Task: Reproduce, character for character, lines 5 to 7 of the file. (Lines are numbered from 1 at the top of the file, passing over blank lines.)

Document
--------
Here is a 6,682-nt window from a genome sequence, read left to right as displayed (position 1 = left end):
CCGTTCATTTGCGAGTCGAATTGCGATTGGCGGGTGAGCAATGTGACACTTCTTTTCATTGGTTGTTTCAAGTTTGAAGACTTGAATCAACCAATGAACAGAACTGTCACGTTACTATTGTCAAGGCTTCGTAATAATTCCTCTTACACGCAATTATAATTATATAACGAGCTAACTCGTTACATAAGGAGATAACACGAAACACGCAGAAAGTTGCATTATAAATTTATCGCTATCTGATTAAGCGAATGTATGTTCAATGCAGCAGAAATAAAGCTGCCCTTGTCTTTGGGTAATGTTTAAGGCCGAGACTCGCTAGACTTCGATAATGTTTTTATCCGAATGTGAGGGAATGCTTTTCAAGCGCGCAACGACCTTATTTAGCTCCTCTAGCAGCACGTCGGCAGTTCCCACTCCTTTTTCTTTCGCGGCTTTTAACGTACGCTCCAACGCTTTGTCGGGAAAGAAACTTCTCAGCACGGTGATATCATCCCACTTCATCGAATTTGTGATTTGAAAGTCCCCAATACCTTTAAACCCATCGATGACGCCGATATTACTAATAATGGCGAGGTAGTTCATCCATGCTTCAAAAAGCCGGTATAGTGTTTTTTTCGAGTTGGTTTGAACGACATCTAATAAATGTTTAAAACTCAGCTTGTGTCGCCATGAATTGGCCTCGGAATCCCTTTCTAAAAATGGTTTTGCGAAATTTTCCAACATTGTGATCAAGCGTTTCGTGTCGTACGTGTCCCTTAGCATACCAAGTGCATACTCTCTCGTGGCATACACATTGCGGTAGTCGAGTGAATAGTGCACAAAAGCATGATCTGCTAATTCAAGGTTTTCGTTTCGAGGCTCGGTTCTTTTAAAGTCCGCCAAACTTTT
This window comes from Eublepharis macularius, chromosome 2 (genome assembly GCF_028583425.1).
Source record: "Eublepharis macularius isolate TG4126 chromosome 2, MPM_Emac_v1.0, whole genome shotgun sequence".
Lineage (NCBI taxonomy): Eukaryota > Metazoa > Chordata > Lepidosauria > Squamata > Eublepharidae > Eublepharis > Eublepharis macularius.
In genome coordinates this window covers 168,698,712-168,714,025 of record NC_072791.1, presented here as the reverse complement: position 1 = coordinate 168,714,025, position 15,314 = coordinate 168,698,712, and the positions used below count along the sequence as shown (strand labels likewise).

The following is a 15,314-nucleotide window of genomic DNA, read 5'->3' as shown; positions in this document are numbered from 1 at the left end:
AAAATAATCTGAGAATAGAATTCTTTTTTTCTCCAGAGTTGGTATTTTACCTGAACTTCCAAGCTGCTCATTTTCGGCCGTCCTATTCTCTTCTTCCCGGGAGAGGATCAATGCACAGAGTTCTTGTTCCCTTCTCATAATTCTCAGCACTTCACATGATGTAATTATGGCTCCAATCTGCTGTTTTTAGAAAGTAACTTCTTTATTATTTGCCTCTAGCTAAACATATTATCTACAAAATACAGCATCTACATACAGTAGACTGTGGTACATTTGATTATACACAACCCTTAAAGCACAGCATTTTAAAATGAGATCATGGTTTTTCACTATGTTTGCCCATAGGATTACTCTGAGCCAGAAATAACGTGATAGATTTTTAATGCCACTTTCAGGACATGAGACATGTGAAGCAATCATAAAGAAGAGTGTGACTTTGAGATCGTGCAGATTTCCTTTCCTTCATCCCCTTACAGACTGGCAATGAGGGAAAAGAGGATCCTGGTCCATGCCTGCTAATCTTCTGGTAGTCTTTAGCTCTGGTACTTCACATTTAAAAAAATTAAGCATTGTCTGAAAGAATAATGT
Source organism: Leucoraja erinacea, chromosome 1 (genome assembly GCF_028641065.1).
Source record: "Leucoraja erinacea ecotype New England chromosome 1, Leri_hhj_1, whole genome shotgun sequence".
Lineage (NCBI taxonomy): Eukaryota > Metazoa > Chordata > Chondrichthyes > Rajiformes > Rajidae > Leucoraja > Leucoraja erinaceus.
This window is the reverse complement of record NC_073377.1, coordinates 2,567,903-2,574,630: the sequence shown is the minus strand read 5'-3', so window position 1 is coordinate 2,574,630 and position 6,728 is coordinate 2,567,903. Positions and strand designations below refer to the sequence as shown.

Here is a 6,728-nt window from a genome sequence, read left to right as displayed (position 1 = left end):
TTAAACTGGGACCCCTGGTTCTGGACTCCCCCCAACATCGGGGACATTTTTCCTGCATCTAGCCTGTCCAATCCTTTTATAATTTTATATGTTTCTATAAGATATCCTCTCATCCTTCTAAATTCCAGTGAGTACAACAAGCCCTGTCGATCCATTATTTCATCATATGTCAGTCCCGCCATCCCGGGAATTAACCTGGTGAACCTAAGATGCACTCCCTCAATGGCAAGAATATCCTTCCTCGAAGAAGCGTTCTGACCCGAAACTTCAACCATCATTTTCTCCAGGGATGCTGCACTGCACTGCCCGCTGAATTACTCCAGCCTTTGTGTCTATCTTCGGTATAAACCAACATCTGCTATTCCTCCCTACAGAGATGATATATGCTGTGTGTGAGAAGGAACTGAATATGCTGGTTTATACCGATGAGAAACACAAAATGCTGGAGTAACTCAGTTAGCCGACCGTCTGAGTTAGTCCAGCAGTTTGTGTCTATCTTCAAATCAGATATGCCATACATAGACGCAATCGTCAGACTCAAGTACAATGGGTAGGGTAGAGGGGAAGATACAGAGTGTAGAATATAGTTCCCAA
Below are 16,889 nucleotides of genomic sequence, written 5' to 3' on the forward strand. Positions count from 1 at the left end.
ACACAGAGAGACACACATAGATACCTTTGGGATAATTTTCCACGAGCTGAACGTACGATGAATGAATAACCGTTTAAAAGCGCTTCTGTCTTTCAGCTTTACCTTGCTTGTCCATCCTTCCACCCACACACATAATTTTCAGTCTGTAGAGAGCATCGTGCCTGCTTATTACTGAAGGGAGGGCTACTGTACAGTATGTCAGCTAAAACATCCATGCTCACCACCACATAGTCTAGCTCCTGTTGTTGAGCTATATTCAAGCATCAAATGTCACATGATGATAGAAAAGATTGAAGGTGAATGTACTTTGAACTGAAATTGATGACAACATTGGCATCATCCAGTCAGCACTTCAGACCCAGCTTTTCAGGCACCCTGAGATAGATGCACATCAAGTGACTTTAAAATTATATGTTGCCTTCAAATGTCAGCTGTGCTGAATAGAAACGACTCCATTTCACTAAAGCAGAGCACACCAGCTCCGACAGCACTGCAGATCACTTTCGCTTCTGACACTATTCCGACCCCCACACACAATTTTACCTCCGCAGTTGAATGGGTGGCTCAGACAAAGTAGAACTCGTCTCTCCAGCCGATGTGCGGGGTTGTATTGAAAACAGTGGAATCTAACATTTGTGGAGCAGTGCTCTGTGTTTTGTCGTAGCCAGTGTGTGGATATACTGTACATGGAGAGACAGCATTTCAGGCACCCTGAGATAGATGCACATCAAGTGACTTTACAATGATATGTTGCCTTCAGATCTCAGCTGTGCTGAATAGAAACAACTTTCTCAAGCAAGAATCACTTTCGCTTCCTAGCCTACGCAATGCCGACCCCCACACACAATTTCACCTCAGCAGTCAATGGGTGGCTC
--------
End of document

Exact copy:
Lineage (NCBI taxonomy): Eukaryota > Metazoa > Chordata > Lepidosauria > Squamata > Eublepharidae > Eublepharis > Eublepharis macularius.
In genome coordinates this window covers 168,698,712-168,714,025 of record NC_072791.1, presented here as the reverse complement: position 1 = coordinate 168,714,025, position 15,314 = coordinate 168,698,712, and the positions used below count along the sequence as shown (strand labels likewise).

The following is a 15,314-nucleotide window of genomic DNA, read 5'->3' as shown; positions in this document are numbered from 1 at the left end: